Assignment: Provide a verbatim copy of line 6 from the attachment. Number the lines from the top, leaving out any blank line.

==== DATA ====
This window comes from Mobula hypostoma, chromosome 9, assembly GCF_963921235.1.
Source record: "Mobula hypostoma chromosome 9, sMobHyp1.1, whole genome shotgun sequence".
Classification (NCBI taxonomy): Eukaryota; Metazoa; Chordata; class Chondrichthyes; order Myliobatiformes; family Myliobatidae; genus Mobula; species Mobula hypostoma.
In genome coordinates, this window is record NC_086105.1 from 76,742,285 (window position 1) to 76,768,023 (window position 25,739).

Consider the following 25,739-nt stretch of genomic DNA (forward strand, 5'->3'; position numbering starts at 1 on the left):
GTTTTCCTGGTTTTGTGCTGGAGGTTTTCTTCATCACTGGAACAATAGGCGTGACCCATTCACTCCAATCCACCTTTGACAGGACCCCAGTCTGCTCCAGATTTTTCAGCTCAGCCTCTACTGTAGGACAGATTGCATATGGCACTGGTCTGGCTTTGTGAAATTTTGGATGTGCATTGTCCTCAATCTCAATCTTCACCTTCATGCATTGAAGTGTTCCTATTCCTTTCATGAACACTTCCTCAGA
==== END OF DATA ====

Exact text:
GTTTTCCTGGTTTTGTGCTGGAGGTTTTCTTCATCACTGGAACAATAGGCGTGACCCATTCACTCCAATCCACCTTTGACAGGACCCCAGTCTGCTCCAGATTTTTCAGCTCAGCCTCTACTGTAGGACAGATTGCATATGGCACTGGTCTGGCTTTGTGAAATTTTGGATGTGCATTGTCCTCAATCTCAATCTTCACCTTCATGCATTGAAGTGTTCCTATTCCTTTCATGAACACTTCCTCAGA